Amazing. Emperor's New Groove is actually one of my favorite Disney films (its certainly the funniest). Imagining this as a straight Disney film is so weird, its almost like finding out that Spaceballs began development as a serious space opera or that Man of Steel was originally intended as a light, upbeat superhero story.
Me too. I compare this movies production to Richard Williams' The Thief And The Cobbler, only much much shorter, and the fact that it suffered from having too many side plots, which I think thief suffered from too. Either way, I prefer the final product.
Those, and Chris Sanders' original work print for American Dog before it was retooled into Bolt. Whatever story problems it reportedly had, I'm sure it would have at least been more inventive than the movie we got.
Also, it's interesting that you identify The Road to El Dorado as Dreamworks' answer to Kingdom of The Sun, because that movie had a notoriously troubled production all of its own - like KOTS, it went through multiple rewrites and a change of directors, and the production team apparently had difficulty settling upon whether to play it as more of a comedy or drama, or what age demographic they wanted it to appeal to. It's a lot more evident in the final product in El Dorado's case, I think. Whereas Emperor never betrays that was ever intended to be anything radically different to what it is, El Dorado comes off as a much more awkward mishmash of ideas that all seem to be trying to pull the film in different directions.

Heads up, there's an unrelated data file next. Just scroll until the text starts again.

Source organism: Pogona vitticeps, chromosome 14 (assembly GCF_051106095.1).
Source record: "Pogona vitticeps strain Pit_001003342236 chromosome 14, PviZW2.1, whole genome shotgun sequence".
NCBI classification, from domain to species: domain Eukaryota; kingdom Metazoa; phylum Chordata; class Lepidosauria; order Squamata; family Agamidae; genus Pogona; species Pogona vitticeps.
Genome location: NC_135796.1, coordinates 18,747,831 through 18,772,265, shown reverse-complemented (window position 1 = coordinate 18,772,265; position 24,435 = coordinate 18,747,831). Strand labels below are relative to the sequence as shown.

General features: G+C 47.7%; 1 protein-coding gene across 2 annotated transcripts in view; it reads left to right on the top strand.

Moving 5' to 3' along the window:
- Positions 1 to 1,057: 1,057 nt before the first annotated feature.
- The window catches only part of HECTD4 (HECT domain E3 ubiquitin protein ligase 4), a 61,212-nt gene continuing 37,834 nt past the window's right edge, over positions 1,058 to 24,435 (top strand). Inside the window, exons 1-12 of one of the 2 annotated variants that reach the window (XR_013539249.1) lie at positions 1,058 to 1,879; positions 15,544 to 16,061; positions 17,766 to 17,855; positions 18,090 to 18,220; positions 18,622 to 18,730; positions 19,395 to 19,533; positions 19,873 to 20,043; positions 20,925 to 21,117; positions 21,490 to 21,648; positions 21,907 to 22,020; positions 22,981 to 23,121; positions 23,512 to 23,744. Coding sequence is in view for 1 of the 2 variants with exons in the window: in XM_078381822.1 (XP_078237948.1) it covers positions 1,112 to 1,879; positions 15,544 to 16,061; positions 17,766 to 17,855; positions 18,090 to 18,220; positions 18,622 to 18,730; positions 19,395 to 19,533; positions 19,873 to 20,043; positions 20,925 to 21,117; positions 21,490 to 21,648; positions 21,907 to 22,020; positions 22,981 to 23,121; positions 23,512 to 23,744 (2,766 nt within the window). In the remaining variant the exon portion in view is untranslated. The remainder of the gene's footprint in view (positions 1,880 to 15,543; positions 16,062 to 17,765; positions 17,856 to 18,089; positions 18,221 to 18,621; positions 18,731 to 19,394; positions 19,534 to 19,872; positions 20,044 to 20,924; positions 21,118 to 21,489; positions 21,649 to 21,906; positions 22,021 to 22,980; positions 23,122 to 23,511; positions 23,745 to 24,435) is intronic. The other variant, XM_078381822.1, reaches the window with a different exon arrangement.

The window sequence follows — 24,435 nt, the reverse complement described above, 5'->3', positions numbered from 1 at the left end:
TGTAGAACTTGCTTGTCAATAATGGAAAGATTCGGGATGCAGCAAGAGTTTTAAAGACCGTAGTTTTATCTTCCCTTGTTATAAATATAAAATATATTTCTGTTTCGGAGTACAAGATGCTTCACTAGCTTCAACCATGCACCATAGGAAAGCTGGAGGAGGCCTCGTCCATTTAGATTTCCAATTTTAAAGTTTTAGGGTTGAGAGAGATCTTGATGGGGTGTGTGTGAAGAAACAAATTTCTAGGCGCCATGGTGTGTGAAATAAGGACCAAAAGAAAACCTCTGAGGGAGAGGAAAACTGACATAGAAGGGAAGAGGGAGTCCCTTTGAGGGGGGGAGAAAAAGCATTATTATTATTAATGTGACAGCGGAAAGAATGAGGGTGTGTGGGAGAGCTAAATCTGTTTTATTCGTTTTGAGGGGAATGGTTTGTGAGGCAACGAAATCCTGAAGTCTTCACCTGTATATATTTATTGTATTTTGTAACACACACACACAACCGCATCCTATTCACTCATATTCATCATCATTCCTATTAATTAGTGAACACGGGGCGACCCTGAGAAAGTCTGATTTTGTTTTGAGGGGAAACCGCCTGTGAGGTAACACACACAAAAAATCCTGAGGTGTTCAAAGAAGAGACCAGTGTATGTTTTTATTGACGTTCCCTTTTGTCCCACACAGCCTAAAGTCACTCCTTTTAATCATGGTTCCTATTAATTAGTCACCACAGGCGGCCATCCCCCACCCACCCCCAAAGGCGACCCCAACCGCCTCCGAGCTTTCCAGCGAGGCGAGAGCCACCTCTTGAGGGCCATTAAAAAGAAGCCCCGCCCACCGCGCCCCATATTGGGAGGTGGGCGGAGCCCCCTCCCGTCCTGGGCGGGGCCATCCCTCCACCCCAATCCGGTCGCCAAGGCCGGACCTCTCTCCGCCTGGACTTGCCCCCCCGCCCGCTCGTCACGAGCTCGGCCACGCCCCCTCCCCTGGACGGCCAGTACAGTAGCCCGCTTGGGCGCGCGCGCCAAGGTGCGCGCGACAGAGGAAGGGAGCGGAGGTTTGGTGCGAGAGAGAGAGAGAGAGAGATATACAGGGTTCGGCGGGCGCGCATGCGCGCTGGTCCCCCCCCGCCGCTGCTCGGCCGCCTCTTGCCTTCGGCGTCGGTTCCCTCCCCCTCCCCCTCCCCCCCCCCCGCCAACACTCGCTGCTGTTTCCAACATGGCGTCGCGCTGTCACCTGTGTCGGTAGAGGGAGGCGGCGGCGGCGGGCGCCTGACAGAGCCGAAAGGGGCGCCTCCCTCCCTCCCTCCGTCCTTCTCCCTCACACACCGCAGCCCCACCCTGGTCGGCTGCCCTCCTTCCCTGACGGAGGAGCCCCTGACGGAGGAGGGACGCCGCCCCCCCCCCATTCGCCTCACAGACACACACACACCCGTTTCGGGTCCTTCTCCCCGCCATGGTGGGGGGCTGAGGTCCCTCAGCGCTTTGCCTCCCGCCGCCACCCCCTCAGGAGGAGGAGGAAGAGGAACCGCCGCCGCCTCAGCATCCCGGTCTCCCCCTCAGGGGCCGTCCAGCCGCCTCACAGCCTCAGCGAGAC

Wow. The change from â€‹Kingdom of the Sun â€‹ to â€‹The Emperor's New Groove is jarring.
I forgot about the sequel. A 0% critic rating on Rotten Tomatoes doesn't sound all that great.
The sequel is fairly typical for the direct-to-video nasties that Disney was churning out at the time. Which is to say, three different stories back-to-back, with an unconvincing framing device designed to make the whole thing look somewhat cohesive. One wonders if it was salvaged from yet another proposed spin-off TV series that wasn't picked up.
The funny part is that Disney made a spin-off TV series called the Emperor's New School, which I thought was decent.
There was a version of this documentary that Disney did approve of for the film festival circuit....its apparently much different in explaining the story behind the production.
Also, most major film productions have story changes before it even gets to production; one good example is "Back to the Future"; the original 1982 storyline the time machine was in a refridgerator that used Coke to make it go back in time; the movie ended with the refrigerator being sent to the Nevada Desert during a atomic bomb test to shoot it back to 1985, which when Marty returned, it was a steam powered world where Rock N Roll hadn't been invented yet....yeah....
The original Back to the Future DVD included that script as a DVD-ROM bonus feature.
Kronk's New Groove is actually one of the better DTV sequels, though given some of the competition (Fox and the Hound II, Pocahontas II, Hunchback II), that's not saying much. And it goes without saying that it's nowhere near the quality of the first film.
I've seen The Sweatbox and while it would've been nice to see more of Kingdom of the Sun, it was still fascinating to see the team struggle to make this film work. A part I particularly enjoyed is when Marc Shaiman's score was shelved because his music was too "Mickey Mouse-y". Someday I'd love to hear his unused tracks.